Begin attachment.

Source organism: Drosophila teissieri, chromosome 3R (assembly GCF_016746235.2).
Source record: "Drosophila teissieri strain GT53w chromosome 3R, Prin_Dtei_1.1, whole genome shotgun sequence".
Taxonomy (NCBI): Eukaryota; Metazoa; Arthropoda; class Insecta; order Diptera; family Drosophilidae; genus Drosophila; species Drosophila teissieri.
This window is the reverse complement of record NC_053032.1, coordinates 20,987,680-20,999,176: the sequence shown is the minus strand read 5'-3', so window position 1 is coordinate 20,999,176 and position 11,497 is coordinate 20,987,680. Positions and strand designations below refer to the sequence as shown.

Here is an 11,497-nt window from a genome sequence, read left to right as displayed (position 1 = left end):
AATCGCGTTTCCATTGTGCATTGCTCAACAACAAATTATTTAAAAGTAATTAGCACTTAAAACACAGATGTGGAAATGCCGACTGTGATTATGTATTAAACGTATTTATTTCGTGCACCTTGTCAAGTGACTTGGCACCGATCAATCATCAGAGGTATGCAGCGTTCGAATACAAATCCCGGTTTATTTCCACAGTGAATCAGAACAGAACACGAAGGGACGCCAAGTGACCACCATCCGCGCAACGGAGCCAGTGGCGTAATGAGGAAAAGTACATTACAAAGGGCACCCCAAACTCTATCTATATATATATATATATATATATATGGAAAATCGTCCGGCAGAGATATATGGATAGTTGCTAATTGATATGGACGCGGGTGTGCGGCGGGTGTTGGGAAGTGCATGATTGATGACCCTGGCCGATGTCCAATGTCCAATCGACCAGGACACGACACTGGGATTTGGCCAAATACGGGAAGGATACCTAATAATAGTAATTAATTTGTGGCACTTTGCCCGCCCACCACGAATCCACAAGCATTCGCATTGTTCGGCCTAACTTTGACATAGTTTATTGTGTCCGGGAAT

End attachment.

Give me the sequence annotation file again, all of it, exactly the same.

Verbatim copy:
Source organism: Drosophila teissieri, chromosome 3R (assembly GCF_016746235.2).
Source record: "Drosophila teissieri strain GT53w chromosome 3R, Prin_Dtei_1.1, whole genome shotgun sequence".
Taxonomy (NCBI): Eukaryota; Metazoa; Arthropoda; class Insecta; order Diptera; family Drosophilidae; genus Drosophila; species Drosophila teissieri.
This window is the reverse complement of record NC_053032.1, coordinates 20,987,680-20,999,176: the sequence shown is the minus strand read 5'-3', so window position 1 is coordinate 20,999,176 and position 11,497 is coordinate 20,987,680. Positions and strand designations below refer to the sequence as shown.

Here is an 11,497-nt window from a genome sequence, read left to right as displayed (position 1 = left end):
AATCGCGTTTCCATTGTGCATTGCTCAACAACAAATTATTTAAAAGTAATTAGCACTTAAAACACAGATGTGGAAATGCCGACTGTGATTATGTATTAAACGTATTTATTTCGTGCACCTTGTCAAGTGACTTGGCACCGATCAATCATCAGAGGTATGCAGCGTTCGAATACAAATCCCGGTTTATTTCCACAGTGAATCAGAACAGAACACGAAGGGACGCCAAGTGACCACCATCCGCGCAACGGAGCCAGTGGCGTAATGAGGAAAAGTACATTACAAAGGGCACCCCAAACTCTATCTATATATATATATATATATATATATGGAAAATCGTCCGGCAGAGATATATGGATAGTTGCTAATTGATATGGACGCGGGTGTGCGGCGGGTGTTGGGAAGTGCATGATTGATGACCCTGGCCGATGTCCAATGTCCAATCGACCAGGACACGACACTGGGATTTGGCCAAATACGGGAAGGATACCTAATAATAGTAATTAATTTGTGGCACTTTGCCCGCCCACCACGAATCCACAAGCATTCGCATTGTTCGGCCTAACTTTGACATAGTTTATTGTGTCCGGGAAT